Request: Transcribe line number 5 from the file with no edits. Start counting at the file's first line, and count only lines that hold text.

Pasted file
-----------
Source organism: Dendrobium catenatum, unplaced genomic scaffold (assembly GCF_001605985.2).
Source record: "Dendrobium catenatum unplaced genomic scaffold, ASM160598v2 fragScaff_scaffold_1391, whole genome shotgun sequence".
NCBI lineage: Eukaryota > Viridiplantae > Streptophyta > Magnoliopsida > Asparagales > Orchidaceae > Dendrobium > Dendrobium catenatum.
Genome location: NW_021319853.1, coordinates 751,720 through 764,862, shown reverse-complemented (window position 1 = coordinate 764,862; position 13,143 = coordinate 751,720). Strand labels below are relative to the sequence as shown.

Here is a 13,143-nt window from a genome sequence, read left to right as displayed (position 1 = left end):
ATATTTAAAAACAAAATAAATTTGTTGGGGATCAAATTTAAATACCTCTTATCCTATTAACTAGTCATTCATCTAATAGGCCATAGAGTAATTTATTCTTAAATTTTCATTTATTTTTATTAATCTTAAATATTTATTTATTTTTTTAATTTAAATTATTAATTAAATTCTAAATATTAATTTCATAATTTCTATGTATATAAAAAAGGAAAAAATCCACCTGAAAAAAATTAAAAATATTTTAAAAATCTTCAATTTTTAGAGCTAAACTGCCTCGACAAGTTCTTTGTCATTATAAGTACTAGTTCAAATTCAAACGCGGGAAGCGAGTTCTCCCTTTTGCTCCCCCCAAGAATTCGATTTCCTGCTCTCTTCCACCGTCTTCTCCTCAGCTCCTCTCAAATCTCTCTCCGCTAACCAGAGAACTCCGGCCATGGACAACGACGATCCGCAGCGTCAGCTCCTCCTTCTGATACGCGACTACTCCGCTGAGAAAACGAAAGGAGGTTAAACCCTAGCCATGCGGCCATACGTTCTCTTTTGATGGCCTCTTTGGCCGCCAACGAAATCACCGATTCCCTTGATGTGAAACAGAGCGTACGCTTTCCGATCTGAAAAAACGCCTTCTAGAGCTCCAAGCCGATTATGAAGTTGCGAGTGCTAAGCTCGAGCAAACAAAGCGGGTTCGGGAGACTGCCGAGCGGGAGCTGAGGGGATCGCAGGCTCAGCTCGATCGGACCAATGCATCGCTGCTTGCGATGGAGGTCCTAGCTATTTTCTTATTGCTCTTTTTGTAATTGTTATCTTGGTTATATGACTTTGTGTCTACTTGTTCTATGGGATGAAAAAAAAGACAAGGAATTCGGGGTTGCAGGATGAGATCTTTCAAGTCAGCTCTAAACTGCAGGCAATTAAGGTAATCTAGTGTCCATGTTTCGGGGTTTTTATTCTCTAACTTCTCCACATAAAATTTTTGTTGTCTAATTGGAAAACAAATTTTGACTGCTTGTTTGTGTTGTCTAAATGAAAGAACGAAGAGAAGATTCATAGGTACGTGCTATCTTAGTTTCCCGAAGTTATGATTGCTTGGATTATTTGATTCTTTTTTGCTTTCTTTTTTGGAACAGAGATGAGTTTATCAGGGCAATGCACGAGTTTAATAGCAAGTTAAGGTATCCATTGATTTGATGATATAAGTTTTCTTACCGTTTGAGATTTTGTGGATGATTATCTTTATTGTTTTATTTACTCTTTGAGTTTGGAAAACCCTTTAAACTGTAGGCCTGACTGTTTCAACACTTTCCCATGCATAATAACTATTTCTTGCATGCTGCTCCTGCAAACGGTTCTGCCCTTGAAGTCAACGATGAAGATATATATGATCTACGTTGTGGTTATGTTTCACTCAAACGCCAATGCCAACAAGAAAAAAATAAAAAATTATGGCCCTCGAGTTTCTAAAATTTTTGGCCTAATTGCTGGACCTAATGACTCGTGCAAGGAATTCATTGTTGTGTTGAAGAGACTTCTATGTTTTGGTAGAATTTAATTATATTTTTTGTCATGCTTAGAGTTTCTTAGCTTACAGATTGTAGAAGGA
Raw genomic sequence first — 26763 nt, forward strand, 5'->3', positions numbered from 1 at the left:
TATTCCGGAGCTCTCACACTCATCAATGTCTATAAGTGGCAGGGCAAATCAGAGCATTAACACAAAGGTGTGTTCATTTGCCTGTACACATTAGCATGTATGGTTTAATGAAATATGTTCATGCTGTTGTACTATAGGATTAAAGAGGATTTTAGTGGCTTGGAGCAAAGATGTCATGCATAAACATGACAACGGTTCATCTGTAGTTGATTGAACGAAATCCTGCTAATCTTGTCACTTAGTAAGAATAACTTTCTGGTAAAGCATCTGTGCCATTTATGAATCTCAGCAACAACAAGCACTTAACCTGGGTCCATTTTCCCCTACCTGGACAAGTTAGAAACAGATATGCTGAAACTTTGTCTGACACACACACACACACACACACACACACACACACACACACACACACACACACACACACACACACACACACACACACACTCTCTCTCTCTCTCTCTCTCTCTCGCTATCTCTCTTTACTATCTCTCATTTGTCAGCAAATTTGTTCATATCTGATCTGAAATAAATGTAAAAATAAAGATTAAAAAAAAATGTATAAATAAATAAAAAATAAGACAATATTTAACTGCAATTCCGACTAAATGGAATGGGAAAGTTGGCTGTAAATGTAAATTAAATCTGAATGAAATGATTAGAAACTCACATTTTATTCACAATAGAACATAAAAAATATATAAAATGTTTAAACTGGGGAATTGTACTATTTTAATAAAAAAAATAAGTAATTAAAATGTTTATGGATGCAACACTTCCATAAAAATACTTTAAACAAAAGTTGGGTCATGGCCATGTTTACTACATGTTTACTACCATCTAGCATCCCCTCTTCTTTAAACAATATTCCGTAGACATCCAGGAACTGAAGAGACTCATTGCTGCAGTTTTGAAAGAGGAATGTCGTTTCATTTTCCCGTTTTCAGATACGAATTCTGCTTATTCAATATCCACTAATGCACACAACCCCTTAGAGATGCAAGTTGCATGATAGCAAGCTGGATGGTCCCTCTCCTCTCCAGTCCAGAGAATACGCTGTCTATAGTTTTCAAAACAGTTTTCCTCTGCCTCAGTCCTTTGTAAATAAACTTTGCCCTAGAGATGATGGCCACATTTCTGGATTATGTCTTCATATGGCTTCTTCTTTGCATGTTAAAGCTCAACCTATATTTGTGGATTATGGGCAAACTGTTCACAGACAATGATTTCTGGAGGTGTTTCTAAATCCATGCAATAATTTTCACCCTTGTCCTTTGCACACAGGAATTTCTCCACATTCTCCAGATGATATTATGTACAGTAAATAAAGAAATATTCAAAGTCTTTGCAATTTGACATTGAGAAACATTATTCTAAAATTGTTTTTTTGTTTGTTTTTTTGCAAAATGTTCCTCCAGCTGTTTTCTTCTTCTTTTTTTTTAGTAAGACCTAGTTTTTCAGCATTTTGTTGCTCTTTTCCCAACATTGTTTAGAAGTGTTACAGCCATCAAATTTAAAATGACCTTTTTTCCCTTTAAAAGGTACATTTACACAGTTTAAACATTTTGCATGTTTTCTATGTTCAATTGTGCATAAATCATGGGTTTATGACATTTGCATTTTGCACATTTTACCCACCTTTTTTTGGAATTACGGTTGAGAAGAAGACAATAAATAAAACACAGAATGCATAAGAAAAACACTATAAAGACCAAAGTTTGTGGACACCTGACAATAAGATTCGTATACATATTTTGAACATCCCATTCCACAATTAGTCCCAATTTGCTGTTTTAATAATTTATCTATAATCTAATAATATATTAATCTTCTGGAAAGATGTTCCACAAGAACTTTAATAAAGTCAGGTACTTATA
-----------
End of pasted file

Here is a 13,143-nt window from a genome sequence, read left to right as displayed (position 1 = left end):